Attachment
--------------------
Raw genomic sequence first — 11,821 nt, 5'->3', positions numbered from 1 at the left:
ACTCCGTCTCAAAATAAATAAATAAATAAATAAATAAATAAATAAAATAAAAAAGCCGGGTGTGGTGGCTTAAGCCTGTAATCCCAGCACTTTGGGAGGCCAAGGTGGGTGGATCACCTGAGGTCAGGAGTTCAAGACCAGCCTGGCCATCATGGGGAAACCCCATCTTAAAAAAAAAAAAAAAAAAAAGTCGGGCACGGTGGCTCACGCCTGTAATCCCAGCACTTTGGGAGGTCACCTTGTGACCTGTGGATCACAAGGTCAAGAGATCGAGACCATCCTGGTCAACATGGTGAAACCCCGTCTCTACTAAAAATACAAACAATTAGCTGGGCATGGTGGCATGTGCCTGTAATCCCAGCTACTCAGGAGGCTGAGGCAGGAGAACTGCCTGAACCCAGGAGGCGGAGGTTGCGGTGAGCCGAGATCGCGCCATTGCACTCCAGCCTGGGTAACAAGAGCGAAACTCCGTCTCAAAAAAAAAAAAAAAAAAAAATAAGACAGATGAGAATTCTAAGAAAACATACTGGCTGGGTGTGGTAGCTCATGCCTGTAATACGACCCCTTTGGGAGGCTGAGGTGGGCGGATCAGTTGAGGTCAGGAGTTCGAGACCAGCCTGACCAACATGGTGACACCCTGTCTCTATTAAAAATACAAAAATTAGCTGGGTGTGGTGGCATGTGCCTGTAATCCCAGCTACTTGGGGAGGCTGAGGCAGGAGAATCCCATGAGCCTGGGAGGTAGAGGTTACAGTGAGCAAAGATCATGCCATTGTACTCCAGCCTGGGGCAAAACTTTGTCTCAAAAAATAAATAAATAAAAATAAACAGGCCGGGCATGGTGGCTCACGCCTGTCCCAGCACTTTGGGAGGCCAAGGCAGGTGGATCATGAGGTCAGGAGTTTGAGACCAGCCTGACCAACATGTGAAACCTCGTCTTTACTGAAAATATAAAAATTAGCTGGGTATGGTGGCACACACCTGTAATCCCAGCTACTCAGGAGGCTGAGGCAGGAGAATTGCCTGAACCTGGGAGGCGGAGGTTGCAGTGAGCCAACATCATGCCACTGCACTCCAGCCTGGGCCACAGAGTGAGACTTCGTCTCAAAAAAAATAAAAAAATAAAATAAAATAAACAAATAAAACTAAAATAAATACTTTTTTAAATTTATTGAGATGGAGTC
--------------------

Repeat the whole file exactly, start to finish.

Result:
Raw genomic sequence first — 11,821 nt, 5'->3', positions numbered from 1 at the left:
ACTCCGTCTCAAAATAAATAAATAAATAAATAAATAAATAAATAAAATAAAAAAGCCGGGTGTGGTGGCTTAAGCCTGTAATCCCAGCACTTTGGGAGGCCAAGGTGGGTGGATCACCTGAGGTCAGGAGTTCAAGACCAGCCTGGCCATCATGGGGAAACCCCATCTTAAAAAAAAAAAAAAAAAAAAGTCGGGCACGGTGGCTCACGCCTGTAATCCCAGCACTTTGGGAGGTCACCTTGTGACCTGTGGATCACAAGGTCAAGAGATCGAGACCATCCTGGTCAACATGGTGAAACCCCGTCTCTACTAAAAATACAAACAATTAGCTGGGCATGGTGGCATGTGCCTGTAATCCCAGCTACTCAGGAGGCTGAGGCAGGAGAACTGCCTGAACCCAGGAGGCGGAGGTTGCGGTGAGCCGAGATCGCGCCATTGCACTCCAGCCTGGGTAACAAGAGCGAAACTCCGTCTCAAAAAAAAAAAAAAAAAAAAATAAGACAGATGAGAATTCTAAGAAAACATACTGGCTGGGTGTGGTAGCTCATGCCTGTAATACGACCCCTTTGGGAGGCTGAGGTGGGCGGATCAGTTGAGGTCAGGAGTTCGAGACCAGCCTGACCAACATGGTGACACCCTGTCTCTATTAAAAATACAAAAATTAGCTGGGTGTGGTGGCATGTGCCTGTAATCCCAGCTACTTGGGGAGGCTGAGGCAGGAGAATCCCATGAGCCTGGGAGGTAGAGGTTACAGTGAGCAAAGATCATGCCATTGTACTCCAGCCTGGGGCAAAACTTTGTCTCAAAAAATAAATAAATAAAAATAAACAGGCCGGGCATGGTGGCTCACGCCTGTCCCAGCACTTTGGGAGGCCAAGGCAGGTGGATCATGAGGTCAGGAGTTTGAGACCAGCCTGACCAACATGTGAAACCTCGTCTTTACTGAAAATATAAAAATTAGCTGGGTATGGTGGCACACACCTGTAATCCCAGCTACTCAGGAGGCTGAGGCAGGAGAATTGCCTGAACCTGGGAGGCGGAGGTTGCAGTGAGCCAACATCATGCCACTGCACTCCAGCCTGGGCCACAGAGTGAGACTTCGTCTCAAAAAAAATAAAAAAATAAAATAAAATAAACAAATAAAACTAAAATAAATACTTTTTTAAATTTATTGAGATGGAGTC